I attended a Citizenship event at the Uni of Leeds last night and first of all thanks for the idea for today’s lesson!
I’m not going to do a blow by blow account like last time, partly because I’d like to keep this brief and fresh, and partly because I started writing this on my phone and my fingers aren’t that nimble. It’s also a fairly rough, gut reaction type piece: no extensive drafting here!
Just a couple of reflections really: the first is around the citizenship ceremony which I previously knew little about (a not uncommon situation, apparently). And what I know now makes me feel even more uncomfortable. Not least of these is the idea of making some sort of oath, a kind of eternal promise to be a good little citizen. This is, for me anyway, pretty repulsive. This is inherently discriminatory, simply because I have not been required to do this, yet get given citizen status by a simple accident of my birth. I’m rather glad about this: I hate the idea of an American style swearing of allegiance. To date I have only ever made one promise like that and it was a personal promise, and would hate to me forced to do this to something as amorphous and largely irrelevant as “my country,” and especially to a monarch or elected leader.
Second reflection: the idea of the citizenship test, the status it confers, and the values attached to these. I don’t attach value to my “status” as a British citizen who has only left the country a few times and for mainly culturally comfortable places, and so never had to test out the security of the promise printed in my passport. Yet our learners value the test and the status it confers, rather than any learning attached to the test: as can be demonstrated by people learning to pass the test by rote learning the shape of each question and which letter corresponds to the correct answer (a, b, c, d) rather than learning the actual knowledge needed to answer the question.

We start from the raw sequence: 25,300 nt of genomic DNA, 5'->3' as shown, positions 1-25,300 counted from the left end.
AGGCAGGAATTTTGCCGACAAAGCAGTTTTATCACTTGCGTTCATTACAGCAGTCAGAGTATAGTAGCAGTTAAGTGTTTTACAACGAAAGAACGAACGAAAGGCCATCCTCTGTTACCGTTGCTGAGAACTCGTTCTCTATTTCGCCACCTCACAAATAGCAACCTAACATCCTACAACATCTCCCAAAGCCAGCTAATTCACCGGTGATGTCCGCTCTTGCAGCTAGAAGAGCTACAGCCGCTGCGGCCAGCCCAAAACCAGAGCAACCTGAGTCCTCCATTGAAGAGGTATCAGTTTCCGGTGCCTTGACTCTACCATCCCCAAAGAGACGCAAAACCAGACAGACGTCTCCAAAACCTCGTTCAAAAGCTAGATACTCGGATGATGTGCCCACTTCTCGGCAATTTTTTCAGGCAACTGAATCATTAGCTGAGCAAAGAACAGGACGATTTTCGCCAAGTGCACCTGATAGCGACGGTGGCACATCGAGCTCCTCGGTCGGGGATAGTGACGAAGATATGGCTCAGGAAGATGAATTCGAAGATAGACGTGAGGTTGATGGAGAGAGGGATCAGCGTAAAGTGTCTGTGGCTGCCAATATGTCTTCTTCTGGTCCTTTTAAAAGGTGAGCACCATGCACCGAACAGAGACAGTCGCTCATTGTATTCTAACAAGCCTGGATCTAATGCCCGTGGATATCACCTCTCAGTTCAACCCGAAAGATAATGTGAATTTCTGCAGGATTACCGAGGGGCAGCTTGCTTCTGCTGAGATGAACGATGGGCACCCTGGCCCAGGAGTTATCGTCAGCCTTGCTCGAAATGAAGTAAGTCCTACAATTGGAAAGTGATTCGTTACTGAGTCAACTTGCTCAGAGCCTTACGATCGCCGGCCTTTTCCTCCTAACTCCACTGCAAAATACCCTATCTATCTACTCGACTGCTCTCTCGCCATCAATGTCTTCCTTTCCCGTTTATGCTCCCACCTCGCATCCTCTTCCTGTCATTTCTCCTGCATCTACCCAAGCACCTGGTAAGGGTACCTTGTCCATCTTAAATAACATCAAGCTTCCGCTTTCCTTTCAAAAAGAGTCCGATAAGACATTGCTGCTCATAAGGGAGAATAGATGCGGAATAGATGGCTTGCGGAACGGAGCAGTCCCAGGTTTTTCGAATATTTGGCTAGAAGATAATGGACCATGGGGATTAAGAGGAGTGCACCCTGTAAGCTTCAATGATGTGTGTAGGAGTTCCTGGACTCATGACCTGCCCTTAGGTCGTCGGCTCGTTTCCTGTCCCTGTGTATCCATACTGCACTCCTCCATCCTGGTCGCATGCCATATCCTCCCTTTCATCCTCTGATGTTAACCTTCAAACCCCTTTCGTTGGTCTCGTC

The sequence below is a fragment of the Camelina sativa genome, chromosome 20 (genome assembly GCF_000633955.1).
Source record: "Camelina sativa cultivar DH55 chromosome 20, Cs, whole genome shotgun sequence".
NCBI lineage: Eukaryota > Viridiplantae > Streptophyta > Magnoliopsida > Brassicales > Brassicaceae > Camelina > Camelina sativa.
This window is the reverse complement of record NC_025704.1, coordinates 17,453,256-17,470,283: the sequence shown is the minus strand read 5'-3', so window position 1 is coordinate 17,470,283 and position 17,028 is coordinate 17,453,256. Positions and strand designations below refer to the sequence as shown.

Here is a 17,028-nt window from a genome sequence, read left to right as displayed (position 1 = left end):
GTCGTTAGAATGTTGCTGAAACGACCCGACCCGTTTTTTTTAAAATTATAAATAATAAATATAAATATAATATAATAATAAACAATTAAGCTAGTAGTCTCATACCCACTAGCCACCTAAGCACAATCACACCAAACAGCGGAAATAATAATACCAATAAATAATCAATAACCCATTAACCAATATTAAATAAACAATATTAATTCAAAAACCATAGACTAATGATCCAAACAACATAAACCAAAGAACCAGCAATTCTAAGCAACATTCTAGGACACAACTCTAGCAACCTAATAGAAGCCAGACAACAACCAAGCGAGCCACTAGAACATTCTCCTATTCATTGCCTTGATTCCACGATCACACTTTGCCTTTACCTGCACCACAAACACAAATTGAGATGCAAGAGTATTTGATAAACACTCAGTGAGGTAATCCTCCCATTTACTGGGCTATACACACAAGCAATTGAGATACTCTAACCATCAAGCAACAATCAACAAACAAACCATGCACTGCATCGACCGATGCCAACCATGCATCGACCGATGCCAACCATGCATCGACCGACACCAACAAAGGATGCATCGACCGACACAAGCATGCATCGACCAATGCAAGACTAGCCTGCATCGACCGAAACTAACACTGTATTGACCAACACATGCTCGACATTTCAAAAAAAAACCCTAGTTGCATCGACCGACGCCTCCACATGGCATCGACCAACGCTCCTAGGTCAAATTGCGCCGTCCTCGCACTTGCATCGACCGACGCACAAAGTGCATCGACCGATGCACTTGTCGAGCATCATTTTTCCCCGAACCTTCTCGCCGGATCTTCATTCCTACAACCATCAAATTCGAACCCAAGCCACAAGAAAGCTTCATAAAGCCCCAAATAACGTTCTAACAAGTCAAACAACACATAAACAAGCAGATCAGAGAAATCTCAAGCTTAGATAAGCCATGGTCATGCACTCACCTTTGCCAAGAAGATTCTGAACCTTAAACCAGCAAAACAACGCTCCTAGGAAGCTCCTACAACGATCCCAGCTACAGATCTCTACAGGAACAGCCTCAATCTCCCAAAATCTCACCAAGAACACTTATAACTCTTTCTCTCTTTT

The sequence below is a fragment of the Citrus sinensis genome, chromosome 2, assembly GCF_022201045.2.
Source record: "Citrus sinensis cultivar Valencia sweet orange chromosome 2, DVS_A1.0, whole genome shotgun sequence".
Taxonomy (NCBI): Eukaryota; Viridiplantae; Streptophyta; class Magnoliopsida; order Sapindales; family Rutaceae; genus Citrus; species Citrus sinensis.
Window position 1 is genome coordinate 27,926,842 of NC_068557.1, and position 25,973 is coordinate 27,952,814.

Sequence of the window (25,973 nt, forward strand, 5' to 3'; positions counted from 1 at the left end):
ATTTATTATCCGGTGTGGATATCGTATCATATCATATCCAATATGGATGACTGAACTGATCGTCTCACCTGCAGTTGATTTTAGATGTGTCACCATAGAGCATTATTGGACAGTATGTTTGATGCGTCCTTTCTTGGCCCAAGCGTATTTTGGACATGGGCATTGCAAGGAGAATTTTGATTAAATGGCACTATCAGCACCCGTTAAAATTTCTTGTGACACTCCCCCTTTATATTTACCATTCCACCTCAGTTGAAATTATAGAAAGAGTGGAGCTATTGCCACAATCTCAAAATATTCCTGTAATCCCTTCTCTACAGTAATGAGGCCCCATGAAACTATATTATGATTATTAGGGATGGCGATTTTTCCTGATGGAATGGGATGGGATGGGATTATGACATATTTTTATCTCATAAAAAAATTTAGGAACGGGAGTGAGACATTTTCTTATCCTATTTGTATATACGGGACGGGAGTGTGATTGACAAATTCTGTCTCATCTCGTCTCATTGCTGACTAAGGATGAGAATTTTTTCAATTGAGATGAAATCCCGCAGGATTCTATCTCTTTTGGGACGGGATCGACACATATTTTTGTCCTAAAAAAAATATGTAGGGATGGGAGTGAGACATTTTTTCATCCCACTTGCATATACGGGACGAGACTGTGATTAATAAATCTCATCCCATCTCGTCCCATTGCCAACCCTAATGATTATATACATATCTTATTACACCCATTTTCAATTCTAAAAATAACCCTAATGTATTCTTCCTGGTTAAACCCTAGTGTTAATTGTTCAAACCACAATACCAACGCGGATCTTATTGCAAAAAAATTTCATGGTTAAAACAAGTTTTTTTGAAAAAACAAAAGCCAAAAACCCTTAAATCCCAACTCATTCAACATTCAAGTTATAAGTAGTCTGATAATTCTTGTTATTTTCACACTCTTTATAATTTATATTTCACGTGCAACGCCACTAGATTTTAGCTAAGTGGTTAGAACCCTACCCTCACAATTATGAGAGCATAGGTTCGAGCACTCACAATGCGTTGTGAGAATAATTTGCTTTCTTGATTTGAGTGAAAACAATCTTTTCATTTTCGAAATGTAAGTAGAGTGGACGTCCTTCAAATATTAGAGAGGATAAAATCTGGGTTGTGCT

Third reflection: that there are some attractive (to left-leaning ESOL teachers) definitions of citizenship: rooted in ideas around community participation, but here again there is a imbalance between my own community participation practices (limited to a couple of events at my daughter’s school, and a charity bike ride) and an idealised selflessness of the active community member. I suspect that in this regard many of my learners are better citizens than I am.
Final reflection: and a practical point really: we instinctively tend to throw life in the UK type questions back at learners: “we have been talking about hospitals today, now tell me about hospitals in your country” rather than addressing learners experiences of the UK. There are pedagogical reasons for this: basically that it’s easier for learners to talk about what they know. This is fine to an extent, but actually most learners have an experience of, and opinions about, living in the UK, and can draw on their experiences of these things. So why should we treat these learners as “representatives” of their countries? I am not a representative of mine.
Like me, learners have a unique perspective on their country, this country and indeed several countries in between. So maybe I’ll stop with the “tell me about your country” for a bit, and go for “tell me about your experiences” instead.